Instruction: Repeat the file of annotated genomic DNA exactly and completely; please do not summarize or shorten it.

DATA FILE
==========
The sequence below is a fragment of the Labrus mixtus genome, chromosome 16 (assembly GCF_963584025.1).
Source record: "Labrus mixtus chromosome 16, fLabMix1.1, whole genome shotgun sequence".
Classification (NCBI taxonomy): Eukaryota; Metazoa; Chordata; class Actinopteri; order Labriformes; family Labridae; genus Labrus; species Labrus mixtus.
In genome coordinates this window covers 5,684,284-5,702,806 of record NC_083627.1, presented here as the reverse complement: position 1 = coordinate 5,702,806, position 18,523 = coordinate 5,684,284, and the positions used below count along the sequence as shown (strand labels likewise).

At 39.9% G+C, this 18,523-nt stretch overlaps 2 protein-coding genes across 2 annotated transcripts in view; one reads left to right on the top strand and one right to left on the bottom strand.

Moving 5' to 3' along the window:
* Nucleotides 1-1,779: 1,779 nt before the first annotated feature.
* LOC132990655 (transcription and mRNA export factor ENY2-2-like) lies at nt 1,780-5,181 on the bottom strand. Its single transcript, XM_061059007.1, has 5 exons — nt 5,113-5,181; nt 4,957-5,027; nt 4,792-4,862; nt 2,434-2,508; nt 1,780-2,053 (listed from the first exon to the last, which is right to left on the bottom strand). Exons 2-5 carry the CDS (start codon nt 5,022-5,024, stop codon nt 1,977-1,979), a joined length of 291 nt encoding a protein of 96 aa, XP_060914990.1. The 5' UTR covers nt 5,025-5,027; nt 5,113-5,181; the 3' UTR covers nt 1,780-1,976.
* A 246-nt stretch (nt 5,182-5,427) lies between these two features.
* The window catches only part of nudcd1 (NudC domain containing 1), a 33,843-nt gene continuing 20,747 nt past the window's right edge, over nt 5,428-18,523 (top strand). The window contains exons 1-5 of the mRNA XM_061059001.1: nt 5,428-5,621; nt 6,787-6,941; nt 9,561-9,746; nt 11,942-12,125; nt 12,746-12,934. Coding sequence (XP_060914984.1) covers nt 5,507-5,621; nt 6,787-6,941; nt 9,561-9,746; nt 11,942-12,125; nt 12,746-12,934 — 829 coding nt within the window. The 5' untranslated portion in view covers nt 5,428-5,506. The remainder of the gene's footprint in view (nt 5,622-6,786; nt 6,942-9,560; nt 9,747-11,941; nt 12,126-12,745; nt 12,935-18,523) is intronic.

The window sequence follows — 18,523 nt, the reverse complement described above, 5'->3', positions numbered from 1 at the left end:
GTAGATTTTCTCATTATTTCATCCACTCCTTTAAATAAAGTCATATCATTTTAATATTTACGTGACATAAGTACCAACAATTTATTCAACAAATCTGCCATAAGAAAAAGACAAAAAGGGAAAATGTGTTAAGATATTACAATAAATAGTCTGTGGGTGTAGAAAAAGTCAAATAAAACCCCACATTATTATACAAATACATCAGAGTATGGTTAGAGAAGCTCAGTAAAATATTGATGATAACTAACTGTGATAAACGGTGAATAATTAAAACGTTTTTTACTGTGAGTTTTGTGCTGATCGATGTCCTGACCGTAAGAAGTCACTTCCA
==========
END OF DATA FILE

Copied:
The sequence below is a fragment of the Labrus mixtus genome, chromosome 16 (assembly GCF_963584025.1).
Source record: "Labrus mixtus chromosome 16, fLabMix1.1, whole genome shotgun sequence".
Classification (NCBI taxonomy): Eukaryota; Metazoa; Chordata; class Actinopteri; order Labriformes; family Labridae; genus Labrus; species Labrus mixtus.
In genome coordinates this window covers 5,684,284-5,702,806 of record NC_083627.1, presented here as the reverse complement: position 1 = coordinate 5,702,806, position 18,523 = coordinate 5,684,284, and the positions used below count along the sequence as shown (strand labels likewise).

At 39.9% G+C, this 18,523-nt stretch overlaps 2 protein-coding genes across 2 annotated transcripts in view; one reads left to right on the top strand and one right to left on the bottom strand.

Moving 5' to 3' along the window:
* Nucleotides 1-1,779: 1,779 nt before the first annotated feature.
* LOC132990655 (transcription and mRNA export factor ENY2-2-like) lies at nt 1,780-5,181 on the bottom strand. Its single transcript, XM_061059007.1, has 5 exons — nt 5,113-5,181; nt 4,957-5,027; nt 4,792-4,862; nt 2,434-2,508; nt 1,780-2,053 (listed from the first exon to the last, which is right to left on the bottom strand). Exons 2-5 carry the CDS (start codon nt 5,022-5,024, stop codon nt 1,977-1,979), a joined length of 291 nt encoding a protein of 96 aa, XP_060914990.1. The 5' UTR covers nt 5,025-5,027; nt 5,113-5,181; the 3' UTR covers nt 1,780-1,976.
* A 246-nt stretch (nt 5,182-5,427) lies between these two features.
* The window catches only part of nudcd1 (NudC domain containing 1), a 33,843-nt gene continuing 20,747 nt past the window's right edge, over nt 5,428-18,523 (top strand). The window contains exons 1-5 of the mRNA XM_061059001.1: nt 5,428-5,621; nt 6,787-6,941; nt 9,561-9,746; nt 11,942-12,125; nt 12,746-12,934. Coding sequence (XP_060914984.1) covers nt 5,507-5,621; nt 6,787-6,941; nt 9,561-9,746; nt 11,942-12,125; nt 12,746-12,934 — 829 coding nt within the window. The 5' untranslated portion in view covers nt 5,428-5,506. The remainder of the gene's footprint in view (nt 5,622-6,786; nt 6,942-9,560; nt 9,747-11,941; nt 12,126-12,745; nt 12,935-18,523) is intronic.

The window sequence follows — 18,523 nt, the reverse complement described above, 5'->3', positions numbered from 1 at the left end:
GTAGATTTTCTCATTATTTCATCCACTCCTTTAAATAAAGTCATATCATTTTAATATTTACGTGACATAAGTACCAACAATTTATTCAACAAATCTGCCATAAGAAAAAGACAAAAAGGGAAAATGTGTTAAGATATTACAATAAATAGTCTGTGGGTGTAGAAAAAGTCAAATAAAACCCCACATTATTATACAAATACATCAGAGTATGGTTAGAGAAGCTCAGTAAAATATTGATGATAACTAACTGTGATAAACGGTGAATAATTAAAACGTTTTTTACTGTGAGTTTTGTGCTGATCGATGTCCTGACCGTAAGAAGTCACTTCCA